Trans America: a counter-history

Can we even think of trans before trans? What is the prehistory of transsexuality and transgender? These are some of the questions this history aims to address.

TransAmericaAlthough this is a history of transgender in the USA, it begins – as all good transgender histories must – with the famous early European sexologists, particularly Magnus Hirschfeld and Havelock Ellis. Hirschfeld especially had a huge influence on Harry Benjamin, who in turn had a huge influence in the creation of medically defined trans categories during the 1950s. Barry Reay’s purpose in beginning with Hirschfeld and Ellis, however, is also to note the diversity of trans identities in the case histories of their subjects. He convincingly pursues this argument of diversity throughout the book, noting that the “transsexual moment” that followed Christine Jorgensen’s sex affirmation surgery (and which actually lasted about two decades) has been superseded by a recognition of the diversity of trans identities that have always existed historically.

Reay observes that the “history of trans… is closely linked to the birth of the homosexual.” The study of homosexuality influenced the way early trans people were viewed. They were often seen as people unable to accept their sexual orientation and who sought normalcy by living in the opposite gender to which they were assigned at birth. This view was common for some time, although this was not the way trans people presented themselves and even some clinicians reluctantly acknowledged that their patients did truly appear to be the gender they claimed to be.

In contrast to this narrow interpretation of transness, Reay presents some lively histories of early gender diversity. The history of Black, working class receptivity to gender fluidity in the 1920s and 1930s is especially interesting and was encapsulated in the lyrics of a Ma Rainey tune called Sissy Blues in which she caught her man “in a sissy’s arms”. As Reay notes, it “was her man’s infidelity that was the subject of comment, not his sexual identity or masculinity.”

Despite Christine Jorgensen, there was a wariness in the 1950s toward surgical solutions. This gradually diminished through the 1960s. By the mid-70s, about 20 major medical centres were offering treatment, although the criteria for surgery was heteronormative, based on the ability to “pass” as cisgender, and impossible without money.

Concurrent with this rise in a surgical option, was the proliferation of heterosexual transvestite groups, which presented a respectable “middle class decorum” that was “comparable to the reputable face of organized homosexuality presented by the Mattachine Society”.

The surgical solution didn’t decline because of the experimental nature of the early operations, although Reay includes some grisly, less than successful examples that would scare off many people. The decline came about mostly with the “Transgender Turn”, the period in the early 1990s when “the category ‘transgender’ represented a resistance to medicalization, to pathologization, and to the… medico-legal-psychiatric institutions.” Dallas Denny wrote that transgender “arose not from the medical community…but from the transgender community.” It was trans people embracing the diversity of trans identities, identities that always existed but were sometimes made invisible by the transvestite-transsexual model.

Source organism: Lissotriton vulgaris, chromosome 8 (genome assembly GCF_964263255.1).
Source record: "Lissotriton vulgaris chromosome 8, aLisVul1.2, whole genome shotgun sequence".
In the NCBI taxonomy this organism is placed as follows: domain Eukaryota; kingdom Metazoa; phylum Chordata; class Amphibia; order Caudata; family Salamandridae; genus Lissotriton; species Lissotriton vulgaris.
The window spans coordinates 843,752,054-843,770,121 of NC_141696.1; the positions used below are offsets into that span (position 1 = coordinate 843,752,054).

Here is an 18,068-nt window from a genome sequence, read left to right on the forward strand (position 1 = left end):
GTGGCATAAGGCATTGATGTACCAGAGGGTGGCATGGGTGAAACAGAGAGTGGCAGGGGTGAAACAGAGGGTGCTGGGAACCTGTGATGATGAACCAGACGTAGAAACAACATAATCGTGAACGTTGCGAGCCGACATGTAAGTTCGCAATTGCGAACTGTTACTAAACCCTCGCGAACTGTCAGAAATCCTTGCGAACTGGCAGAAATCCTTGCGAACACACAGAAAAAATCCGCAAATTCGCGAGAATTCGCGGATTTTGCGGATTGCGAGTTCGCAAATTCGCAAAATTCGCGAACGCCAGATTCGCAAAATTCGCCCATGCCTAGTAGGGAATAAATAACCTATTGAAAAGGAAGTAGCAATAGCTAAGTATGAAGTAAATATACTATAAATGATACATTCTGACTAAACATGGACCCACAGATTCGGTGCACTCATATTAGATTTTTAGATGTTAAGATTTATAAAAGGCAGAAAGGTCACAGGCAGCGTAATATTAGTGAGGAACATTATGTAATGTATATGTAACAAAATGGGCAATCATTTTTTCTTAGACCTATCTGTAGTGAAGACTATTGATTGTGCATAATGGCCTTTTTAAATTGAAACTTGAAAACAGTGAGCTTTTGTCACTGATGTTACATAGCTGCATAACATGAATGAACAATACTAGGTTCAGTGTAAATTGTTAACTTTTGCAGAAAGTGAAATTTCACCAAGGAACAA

This is an interesting book. In a purported history of trans people, however, Reay spends a lot of time writing about people who don’t identify as trans. There’s far too much on drag queens and drag kings, and he dismisses the misogyny in drag far too easily. Trans women were present in the early decades of drag because they had so few places to express themselves, but “purists among the performers disapproved.” This is part of trans history, but I think he overstates its importance.

In another part of the book, Reay advises against including people in other cultures who behave counter to their assigned genders under the trans umbrella, claiming it “colonizes” them. He includes here indigenous cultures and references Don Kulick’s book Travesti, which explores the world of Brazilian prostitutes who present as women, but do not consider themselves such. However, Reay has just written an entire book on transgender history and included endless examples of people who didn’t identify as trans. So why include drag queens, for example, and not Brazilian prostitutes who are, for all intents and purposes, living as women? It is not colonizing when you are employing the word transgender to describe a behaviour and not an identity. (Incidentally, Reay fails to mention that Kulick’s book is subtitled “Sex, gender and culture among Brazilian transgendered prostitutes.” Oops.)

At one point, Reay does ask, “Should transgender studies ‘dispense with identity as an analytic trope’”? His entire book leans toward describing it as a behaviour, but he never actually comes out and says so. If people are behaving in a transgender fashion, then it doesn’t really matter how they identify, and yes, you can include them under the trans umbrella.

Nonetheless, my quibbles with the book should not be viewed as a condemnation of the book itself. History is not history if it is not in some way contested. I thoroughly recommend Trans America: a counter-history. It is highly readable, thought provoking and informative.